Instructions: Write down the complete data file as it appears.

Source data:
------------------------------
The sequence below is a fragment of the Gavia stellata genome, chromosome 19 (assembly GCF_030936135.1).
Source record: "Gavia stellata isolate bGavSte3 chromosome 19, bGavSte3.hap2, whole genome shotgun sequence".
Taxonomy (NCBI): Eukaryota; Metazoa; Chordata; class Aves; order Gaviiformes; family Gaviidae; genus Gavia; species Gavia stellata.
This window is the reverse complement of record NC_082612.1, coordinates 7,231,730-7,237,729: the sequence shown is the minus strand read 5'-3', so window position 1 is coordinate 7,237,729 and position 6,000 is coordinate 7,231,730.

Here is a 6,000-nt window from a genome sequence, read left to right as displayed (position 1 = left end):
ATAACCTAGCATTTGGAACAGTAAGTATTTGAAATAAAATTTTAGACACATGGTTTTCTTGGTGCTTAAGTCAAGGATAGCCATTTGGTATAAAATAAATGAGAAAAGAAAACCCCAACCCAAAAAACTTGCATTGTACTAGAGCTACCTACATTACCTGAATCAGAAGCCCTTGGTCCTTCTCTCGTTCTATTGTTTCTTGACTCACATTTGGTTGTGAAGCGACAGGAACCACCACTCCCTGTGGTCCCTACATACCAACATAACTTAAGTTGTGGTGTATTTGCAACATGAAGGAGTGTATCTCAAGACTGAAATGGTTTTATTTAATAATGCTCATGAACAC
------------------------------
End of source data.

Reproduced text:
The sequence below is a fragment of the Gavia stellata genome, chromosome 19 (assembly GCF_030936135.1).
Source record: "Gavia stellata isolate bGavSte3 chromosome 19, bGavSte3.hap2, whole genome shotgun sequence".
Taxonomy (NCBI): Eukaryota; Metazoa; Chordata; class Aves; order Gaviiformes; family Gaviidae; genus Gavia; species Gavia stellata.
This window is the reverse complement of record NC_082612.1, coordinates 7,231,730-7,237,729: the sequence shown is the minus strand read 5'-3', so window position 1 is coordinate 7,237,729 and position 6,000 is coordinate 7,231,730.

Here is a 6,000-nt window from a genome sequence, read left to right as displayed (position 1 = left end):
ATAACCTAGCATTTGGAACAGTAAGTATTTGAAATAAAATTTTAGACACATGGTTTTCTTGGTGCTTAAGTCAAGGATAGCCATTTGGTATAAAATAAATGAGAAAAGAAAACCCCAACCCAAAAAACTTGCATTGTACTAGAGCTACCTACATTACCTGAATCAGAAGCCCTTGGTCCTTCTCTCGTTCTATTGTTTCTTGACTCACATTTGGTTGTGAAGCGACAGGAACCACCACTCCCTGTGGTCCCTACATACCAACATAACTTAAGTTGTGGTGTATTTGCAACATGAAGGAGTGTATCTCAAGACTGAAATGGTTTTATTTAATAATGCTCATGAACAC